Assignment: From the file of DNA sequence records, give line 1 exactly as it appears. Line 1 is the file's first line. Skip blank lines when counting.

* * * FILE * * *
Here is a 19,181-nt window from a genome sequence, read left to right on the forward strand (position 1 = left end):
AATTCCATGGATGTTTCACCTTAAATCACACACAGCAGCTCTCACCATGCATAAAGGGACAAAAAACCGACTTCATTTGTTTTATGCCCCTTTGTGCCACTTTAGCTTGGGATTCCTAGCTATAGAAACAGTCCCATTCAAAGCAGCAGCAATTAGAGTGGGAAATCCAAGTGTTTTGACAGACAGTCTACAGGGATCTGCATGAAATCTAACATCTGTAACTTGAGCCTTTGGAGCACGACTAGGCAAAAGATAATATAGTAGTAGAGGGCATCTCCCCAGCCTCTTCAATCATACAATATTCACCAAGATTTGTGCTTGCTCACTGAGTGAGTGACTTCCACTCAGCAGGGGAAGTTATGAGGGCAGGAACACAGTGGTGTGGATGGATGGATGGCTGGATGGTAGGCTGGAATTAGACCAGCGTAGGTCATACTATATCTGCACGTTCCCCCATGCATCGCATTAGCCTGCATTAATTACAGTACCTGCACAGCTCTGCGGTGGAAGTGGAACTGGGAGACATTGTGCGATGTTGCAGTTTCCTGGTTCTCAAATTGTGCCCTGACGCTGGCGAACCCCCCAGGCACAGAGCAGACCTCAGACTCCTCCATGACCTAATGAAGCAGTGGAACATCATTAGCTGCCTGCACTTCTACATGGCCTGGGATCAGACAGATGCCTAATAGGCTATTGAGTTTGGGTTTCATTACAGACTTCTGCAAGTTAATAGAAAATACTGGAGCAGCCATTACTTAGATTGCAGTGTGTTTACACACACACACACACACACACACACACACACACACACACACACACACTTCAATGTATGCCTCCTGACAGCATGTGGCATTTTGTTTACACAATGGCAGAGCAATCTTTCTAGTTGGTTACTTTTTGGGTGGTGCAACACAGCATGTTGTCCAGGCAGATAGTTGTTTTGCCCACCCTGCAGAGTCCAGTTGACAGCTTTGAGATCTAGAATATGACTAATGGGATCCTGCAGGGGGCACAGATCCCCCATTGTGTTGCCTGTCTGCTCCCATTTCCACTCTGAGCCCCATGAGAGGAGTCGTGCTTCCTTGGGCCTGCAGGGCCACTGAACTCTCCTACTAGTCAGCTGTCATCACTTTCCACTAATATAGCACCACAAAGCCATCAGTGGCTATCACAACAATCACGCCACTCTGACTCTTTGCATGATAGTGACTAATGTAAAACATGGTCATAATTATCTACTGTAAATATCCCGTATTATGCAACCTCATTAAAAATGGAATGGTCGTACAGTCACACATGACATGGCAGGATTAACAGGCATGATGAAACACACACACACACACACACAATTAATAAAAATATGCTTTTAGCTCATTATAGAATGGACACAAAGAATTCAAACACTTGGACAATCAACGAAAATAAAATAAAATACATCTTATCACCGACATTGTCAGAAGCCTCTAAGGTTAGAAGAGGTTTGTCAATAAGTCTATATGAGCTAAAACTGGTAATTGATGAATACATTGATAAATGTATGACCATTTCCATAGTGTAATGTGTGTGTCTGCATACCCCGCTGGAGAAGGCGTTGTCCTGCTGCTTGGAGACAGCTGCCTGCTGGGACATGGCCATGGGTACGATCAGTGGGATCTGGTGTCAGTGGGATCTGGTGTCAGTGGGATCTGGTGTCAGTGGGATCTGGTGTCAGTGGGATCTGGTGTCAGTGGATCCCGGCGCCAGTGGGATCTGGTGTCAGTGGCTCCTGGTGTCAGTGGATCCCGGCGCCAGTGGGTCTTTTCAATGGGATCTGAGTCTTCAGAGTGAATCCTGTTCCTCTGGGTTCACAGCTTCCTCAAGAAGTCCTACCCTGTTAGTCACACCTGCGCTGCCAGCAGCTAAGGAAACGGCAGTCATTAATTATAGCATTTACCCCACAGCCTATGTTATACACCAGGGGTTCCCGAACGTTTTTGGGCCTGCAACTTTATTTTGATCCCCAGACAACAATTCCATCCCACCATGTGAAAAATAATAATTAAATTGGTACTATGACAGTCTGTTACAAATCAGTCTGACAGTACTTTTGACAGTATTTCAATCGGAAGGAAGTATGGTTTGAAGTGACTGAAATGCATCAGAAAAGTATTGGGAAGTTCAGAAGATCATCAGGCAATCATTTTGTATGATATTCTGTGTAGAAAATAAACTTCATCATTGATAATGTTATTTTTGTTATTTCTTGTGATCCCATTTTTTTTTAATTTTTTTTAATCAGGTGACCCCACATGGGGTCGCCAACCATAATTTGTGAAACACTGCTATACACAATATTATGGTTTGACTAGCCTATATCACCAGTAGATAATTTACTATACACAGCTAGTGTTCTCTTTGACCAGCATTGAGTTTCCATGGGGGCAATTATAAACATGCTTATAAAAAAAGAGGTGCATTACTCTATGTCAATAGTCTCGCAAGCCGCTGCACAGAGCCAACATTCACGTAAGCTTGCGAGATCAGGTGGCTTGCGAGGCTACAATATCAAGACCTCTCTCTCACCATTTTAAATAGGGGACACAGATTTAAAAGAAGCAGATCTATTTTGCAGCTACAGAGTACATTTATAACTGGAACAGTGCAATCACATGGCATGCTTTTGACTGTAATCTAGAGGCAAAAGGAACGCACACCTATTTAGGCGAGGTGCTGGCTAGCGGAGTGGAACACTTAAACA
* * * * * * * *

Here is a 19,181-nt window from a genome sequence, read left to right on the forward strand (position 1 = left end):